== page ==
Girls Who Dug Rocks

Little Women by Louisa May Alcott
Little Girls

The Age of Innocence by Edith Wharton
Girls Who Wore Corsets

My Beloved World by Sonia Sotomayor
The Girl Who Made It to the Supreme Court

Where'd You Go Bernadette by Maria Semple
The Girl Who Left Her Daughter (But Kept in Touch)

Hunger Games by Suzanne Collins
The Girl Who Runs with Arrows and Other Sharp Objects

Wild by Cheryl Strayed
The Girl Who Went for a Walk and Then Felt Better

Lean In by Sheryl Sandberg
The Girl Who Kicked Butt

Pride and Prejudice by Jane Austen
The Girl with Prejudice and the Man with Pride, or Vice Versa

Obsessive Genius: The Inner Life of Marie Curie by Barbara Goldsmith
This Girl's the Bomb

I Am Malala by Malala Yousafzai
The Girl Who'd Better Win the Nobel Prize

The Invention of Wings by Sue Monk Kid
The Girl Who Owned a Slave Who Was Also a Girl

Flight Behavior by Barbara Kingsolver
Climate Change Girl

The Signature of All Things by Elizabeth Gilbert
The Girl Who Watched Fungus Grow and Became Famous

The Woman in Cabin 10 by Ruth Ware
The Girl in Cabin 10



 

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Ryan Gosling—Real Genius Behind LitLovers
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Practically Twins


Oct. 12, 2016: Hollywood, CA— Who really is LitLovers? The closely guarded secret that has kept the literary world guessing for years has finally been revealed.

According to Claudio Gatti, the investigator who recently unveiled the identify of Italian author Elena Ferrante, the genius behind LitLovers' extraordinary success is film star RYAN GOSLING.

"Gosling is a shape-shifter; he's been posing as "Molly Lundquist" for years," Gatti said.

Hollywood stunned
The news set the bi-coastal worlds of Hollywood and New York atwitter.



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"I'm gobsmacked," tweeted Steve Carell. But think about it— you never saw them in the same room together; it's starting to make sense."

Look alikes
Daily News asked Gatti how Gosling got away with it for so long. "Easy," he said; "the two are practically twins."

"They have an uncanny resemblance to one another—eye color, hair color, even body build."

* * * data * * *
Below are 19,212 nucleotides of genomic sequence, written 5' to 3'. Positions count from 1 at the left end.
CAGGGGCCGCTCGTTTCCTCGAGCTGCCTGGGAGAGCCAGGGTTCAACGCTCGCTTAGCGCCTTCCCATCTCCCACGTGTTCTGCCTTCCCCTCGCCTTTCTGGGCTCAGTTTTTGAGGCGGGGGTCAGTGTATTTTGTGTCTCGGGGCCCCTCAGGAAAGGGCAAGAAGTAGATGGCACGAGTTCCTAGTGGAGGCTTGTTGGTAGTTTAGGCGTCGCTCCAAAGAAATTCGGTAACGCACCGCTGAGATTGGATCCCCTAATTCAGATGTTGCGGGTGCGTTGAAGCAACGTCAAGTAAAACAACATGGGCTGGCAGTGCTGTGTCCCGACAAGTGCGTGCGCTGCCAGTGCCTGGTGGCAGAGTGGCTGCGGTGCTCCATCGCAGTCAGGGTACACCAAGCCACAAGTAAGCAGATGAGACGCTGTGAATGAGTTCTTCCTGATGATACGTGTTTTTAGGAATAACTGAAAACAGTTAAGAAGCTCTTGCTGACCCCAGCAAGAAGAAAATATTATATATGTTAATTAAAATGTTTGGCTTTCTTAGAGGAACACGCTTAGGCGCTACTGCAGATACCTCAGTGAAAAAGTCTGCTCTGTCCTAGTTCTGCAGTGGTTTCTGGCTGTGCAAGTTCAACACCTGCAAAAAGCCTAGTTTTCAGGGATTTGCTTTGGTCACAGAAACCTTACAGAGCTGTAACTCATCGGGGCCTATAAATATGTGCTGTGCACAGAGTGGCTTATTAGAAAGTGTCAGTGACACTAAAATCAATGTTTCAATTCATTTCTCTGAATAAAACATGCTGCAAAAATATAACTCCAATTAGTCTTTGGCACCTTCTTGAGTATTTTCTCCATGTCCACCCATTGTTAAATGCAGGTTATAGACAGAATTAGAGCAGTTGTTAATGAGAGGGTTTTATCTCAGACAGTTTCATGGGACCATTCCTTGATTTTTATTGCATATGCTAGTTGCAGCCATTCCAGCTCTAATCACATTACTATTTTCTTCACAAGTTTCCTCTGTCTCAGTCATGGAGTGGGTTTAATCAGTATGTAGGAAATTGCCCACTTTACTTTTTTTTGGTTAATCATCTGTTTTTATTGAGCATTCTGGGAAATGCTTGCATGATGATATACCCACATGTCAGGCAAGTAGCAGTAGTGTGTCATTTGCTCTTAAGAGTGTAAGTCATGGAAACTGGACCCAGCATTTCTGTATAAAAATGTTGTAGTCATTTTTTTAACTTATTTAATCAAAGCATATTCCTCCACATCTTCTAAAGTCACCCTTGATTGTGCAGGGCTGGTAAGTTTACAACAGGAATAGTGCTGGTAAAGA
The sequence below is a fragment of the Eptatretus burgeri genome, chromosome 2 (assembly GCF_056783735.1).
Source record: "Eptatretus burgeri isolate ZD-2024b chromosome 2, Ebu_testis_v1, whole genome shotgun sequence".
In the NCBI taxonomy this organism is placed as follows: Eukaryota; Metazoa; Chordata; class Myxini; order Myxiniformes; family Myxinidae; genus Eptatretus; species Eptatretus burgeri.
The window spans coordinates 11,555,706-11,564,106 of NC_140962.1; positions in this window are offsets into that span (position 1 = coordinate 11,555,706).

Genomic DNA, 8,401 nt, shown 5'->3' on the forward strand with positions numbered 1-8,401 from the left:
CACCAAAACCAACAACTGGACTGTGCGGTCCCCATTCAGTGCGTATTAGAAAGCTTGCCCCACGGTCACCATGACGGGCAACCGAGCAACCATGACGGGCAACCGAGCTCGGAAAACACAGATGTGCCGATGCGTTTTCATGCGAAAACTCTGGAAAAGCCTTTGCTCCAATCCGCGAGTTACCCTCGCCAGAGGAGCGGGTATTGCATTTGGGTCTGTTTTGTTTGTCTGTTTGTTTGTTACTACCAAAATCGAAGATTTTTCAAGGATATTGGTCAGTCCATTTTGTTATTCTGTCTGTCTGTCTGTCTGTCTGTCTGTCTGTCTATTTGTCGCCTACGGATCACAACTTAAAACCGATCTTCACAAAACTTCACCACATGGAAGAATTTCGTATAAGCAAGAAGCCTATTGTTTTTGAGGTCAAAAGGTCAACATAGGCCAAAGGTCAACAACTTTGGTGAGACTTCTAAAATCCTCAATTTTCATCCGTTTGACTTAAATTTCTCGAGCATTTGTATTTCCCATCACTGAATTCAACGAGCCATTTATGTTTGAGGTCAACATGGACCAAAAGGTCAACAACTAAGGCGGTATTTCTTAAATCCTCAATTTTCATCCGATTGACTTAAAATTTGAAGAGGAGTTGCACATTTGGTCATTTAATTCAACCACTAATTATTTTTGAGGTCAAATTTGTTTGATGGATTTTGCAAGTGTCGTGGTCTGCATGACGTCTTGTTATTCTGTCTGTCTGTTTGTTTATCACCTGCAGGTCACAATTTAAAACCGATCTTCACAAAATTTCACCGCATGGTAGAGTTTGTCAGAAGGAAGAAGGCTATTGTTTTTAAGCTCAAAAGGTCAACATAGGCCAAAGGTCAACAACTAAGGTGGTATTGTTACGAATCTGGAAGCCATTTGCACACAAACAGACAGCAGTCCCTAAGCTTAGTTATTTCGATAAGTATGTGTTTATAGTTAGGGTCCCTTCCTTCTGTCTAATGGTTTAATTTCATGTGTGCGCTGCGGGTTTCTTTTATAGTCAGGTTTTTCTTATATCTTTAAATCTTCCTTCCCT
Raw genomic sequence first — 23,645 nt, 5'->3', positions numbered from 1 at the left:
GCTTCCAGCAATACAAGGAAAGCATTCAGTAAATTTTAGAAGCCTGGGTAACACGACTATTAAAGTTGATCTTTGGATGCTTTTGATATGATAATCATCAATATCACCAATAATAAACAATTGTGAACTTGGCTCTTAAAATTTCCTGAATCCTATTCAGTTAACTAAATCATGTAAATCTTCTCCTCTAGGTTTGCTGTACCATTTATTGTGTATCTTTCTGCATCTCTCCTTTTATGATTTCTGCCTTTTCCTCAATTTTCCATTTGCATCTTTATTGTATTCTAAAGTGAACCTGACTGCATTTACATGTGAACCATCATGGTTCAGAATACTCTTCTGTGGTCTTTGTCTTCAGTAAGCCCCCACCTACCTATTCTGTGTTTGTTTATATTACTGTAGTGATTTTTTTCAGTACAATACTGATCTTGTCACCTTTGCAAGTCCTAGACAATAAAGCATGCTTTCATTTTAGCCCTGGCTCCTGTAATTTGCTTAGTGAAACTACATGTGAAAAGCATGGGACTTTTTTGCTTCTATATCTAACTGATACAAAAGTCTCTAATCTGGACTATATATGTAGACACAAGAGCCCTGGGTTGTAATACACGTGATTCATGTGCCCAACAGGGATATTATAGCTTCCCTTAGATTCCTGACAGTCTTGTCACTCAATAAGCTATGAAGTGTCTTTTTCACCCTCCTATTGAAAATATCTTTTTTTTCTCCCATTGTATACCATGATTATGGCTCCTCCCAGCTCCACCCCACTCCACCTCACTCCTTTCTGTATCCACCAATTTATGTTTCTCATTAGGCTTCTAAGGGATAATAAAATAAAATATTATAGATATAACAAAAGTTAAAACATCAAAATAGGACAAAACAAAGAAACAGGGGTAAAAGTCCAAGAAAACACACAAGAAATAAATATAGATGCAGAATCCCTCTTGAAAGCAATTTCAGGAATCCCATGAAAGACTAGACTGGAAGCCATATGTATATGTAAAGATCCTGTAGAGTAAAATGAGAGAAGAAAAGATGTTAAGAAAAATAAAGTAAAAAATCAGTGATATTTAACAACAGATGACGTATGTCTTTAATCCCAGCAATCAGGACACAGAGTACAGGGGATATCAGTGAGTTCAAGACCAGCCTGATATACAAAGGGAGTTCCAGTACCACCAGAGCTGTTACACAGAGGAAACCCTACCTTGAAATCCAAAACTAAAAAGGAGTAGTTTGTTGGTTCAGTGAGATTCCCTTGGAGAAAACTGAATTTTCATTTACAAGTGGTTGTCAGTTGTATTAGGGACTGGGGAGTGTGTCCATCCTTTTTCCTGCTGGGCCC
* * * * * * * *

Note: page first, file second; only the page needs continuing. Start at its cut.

Hefty woman
Gosling's sculpted abs may explain why many—Donald Trump included—find Lundquist on the hefty side as a "woman."

"What looks great on him may not look so great on her," Gatti conceded.


Speech and writing
Gatti also noted a perfect match-up in Gosling's speech pattern with Lundquist's writing.

"Ryan makes liberal use of dashes and semicolons when he
talks—just like Molly when she writes," noted Gatti.

Follow the money
As happened in the Ferrante case, Gatti's tip-off came while examining Gosling's bank accounts.

"What caught my eye was the absolutely massive amounts of cash deposited every January and September," Gatti said."

The deposits line up with the same months LitLovers goes into high gear—when book clubs select their books.


Fronta L. Loeb, special to The Daily News and LitLovers.

crimes-misdemeanors2As "crimes" go, the literary ones are of the lesser sort: plagiarism and phony memoirs don't injure, maim, or kill anyone.

Even so, a few misdemeanors on the docket have managed to show a depressing lapse in ethics or taste.

1. The money grab.
The "discovery" of Go Set a Watchman ranks at the top of the list. Harper Lee's lawyer Tonya Carter claimed to have discovered the original manuscript of To Kill a Mockingbird in February 2015. But others insist it had been discovered in 2011 by an agent from Southeby's—and that Carter had been present when it was found.

Only after Alice Lee, Harper's sister and long-time protector, died did Carter announce her "discovery" of the book. The entire episode reeks of an easy money scheme and, worse, the manipulation of an 89-year-old stroke-afflicted woman. You can find two good articles here: one in the New Republic and another in the New York Times.